The course was quite aesthetic; on the ascent it offered picturesque views of the various inlets to the north, Mount Rainer to the northeast and the surrounding fir and spruce blanketed mountainsides. Much of the course was on single track or dirt road and was densely covered with vegetation, making it one of my favorite races in terms of ecosystem thus far. The downhill section was short lived and gave way to an undulating maze of single track. Although I enjoyed the race and terrain, I was overwhelmed by the monotony that always catches up with me during a long race. No matter how spectacular it is, at some point even the most beautiful landscapes become dull and repetitive. Ultimately I felt a since of guilt and regret for running a race instead of going for a hike with Apryle in the short time we had together.
Around mile 16 I was passed up by a man named Oliver from British Columbia, I tried to hold on and pace with him but I fell off after about a mile or two of trying. Between miles 16 to 29 I was feeling extremely down and defeated, I could not find a rhythm and when we ran the out and back portion I saw several people who looked quite energetic that I assumed would pass me up within the next few miles. To add insult to injury, I did not see Apryle at the aid station around mile 27 like I thought I would, which was a major hit to my psyche. However, after finishing up another steady 3 or 4 mile incline, I began to get my legs back under me and I was feeling quite fit again. Around mile 35 I caught a glimpse of Oliver running toward me and in another minute I saw Apryle at the aid station. This meant that I was within two minutes of second place and to make matters even better I my morale boosted even further seeing Apryle.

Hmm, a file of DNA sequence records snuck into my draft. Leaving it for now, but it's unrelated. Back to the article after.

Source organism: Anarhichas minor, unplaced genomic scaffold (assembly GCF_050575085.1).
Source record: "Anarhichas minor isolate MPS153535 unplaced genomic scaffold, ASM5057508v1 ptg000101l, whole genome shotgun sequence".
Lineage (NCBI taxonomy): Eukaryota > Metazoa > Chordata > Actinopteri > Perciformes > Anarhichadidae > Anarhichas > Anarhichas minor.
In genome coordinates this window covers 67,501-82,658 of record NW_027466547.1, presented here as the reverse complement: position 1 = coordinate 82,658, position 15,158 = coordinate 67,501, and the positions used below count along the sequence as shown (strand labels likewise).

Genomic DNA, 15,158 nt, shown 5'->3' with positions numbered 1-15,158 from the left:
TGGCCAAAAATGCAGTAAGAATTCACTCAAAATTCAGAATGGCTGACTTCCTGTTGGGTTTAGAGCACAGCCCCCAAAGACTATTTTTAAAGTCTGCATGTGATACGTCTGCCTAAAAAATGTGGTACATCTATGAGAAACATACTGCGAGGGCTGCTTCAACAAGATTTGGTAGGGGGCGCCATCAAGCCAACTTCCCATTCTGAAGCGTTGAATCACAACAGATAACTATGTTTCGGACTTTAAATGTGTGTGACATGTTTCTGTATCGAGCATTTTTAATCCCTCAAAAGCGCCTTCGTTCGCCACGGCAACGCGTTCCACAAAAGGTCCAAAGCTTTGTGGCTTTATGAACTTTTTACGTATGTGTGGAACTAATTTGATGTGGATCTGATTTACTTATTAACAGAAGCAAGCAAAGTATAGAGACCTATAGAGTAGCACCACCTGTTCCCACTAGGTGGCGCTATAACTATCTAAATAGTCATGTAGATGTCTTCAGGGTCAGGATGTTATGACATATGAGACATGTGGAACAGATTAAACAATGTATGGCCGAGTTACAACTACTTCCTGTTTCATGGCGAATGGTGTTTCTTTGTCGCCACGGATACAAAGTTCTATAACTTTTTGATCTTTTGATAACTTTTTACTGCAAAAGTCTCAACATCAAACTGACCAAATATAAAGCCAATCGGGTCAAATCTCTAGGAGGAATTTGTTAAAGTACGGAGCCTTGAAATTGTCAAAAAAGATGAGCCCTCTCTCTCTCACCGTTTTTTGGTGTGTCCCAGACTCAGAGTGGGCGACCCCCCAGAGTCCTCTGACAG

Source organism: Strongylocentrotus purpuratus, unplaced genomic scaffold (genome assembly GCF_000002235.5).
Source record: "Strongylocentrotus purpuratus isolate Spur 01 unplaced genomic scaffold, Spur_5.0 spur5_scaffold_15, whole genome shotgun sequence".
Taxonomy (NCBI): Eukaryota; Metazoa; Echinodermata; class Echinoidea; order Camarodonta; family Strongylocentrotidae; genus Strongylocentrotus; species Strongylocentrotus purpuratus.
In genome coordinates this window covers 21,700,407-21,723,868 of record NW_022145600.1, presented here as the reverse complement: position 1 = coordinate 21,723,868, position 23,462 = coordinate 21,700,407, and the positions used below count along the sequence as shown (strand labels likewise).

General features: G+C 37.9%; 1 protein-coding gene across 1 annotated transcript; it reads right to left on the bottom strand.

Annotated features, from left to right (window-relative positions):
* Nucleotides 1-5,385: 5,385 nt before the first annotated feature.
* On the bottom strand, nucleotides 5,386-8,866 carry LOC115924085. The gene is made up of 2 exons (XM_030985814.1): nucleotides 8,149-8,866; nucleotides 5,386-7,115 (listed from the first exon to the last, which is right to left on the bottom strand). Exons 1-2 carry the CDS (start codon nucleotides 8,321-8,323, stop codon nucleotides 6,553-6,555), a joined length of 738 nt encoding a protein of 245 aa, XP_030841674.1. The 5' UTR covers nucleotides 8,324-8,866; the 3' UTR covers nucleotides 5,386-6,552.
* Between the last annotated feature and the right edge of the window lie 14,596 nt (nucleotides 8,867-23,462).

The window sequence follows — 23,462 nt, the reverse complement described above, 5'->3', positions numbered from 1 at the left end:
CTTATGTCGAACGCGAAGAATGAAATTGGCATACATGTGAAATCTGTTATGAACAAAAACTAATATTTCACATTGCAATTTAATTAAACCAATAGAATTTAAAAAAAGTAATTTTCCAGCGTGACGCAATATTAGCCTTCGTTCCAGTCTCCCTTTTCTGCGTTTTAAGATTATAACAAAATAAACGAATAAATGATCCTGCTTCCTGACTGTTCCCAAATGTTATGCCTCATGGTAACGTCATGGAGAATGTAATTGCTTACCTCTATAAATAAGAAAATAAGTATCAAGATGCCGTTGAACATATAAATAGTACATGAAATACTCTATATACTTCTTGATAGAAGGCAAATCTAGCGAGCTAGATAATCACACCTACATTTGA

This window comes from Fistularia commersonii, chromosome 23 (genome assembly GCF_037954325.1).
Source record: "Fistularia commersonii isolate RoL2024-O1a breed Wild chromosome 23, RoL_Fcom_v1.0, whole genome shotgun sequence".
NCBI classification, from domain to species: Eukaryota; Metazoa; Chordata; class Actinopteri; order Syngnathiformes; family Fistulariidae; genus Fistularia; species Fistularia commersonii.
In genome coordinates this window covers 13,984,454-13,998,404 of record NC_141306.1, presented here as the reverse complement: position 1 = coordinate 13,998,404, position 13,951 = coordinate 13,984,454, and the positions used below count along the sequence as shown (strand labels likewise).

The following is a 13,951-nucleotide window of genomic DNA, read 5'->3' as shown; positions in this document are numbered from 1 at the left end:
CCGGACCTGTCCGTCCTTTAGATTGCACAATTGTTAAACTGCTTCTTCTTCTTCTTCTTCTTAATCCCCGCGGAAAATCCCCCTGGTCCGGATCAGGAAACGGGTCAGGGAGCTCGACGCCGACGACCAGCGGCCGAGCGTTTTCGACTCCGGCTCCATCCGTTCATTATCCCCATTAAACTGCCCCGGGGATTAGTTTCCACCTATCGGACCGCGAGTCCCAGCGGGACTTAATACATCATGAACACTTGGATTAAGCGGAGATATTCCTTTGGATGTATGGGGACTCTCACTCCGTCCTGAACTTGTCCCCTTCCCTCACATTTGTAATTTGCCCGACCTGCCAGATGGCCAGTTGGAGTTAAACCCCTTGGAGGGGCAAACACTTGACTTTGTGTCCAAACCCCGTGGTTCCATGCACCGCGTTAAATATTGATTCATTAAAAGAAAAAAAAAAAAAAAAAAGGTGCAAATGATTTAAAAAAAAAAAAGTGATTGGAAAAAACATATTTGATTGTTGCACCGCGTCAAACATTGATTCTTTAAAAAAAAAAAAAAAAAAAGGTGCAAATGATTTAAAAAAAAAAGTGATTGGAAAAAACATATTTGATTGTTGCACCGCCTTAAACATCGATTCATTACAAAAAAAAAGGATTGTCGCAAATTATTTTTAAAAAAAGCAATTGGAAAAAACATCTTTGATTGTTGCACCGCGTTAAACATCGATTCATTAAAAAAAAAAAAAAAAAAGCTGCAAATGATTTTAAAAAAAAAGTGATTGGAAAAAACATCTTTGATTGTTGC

Around mile 37 I began another climb up the mountainside, the last challenge of the race. As I wound up a set of switchbacks I passed Oliver and he appeared to be in bad shape as he waved me on. I saw a sign that said 2.1 miles to the summit and I was elated, it looked much further than that. I was able to walk/jog all the way to the top despite the steep grade. Somehow my flatland running in Texas was sufficient enough to catapult me to the top of the mountain in decent time. When I arrived at the top with about 9 miles to go Apryle was waiting for me. I was pleasantly surprised to see her and was also grateful to hear that it was all down hill from that point! I refueled the tanks and started barreling down the hillside.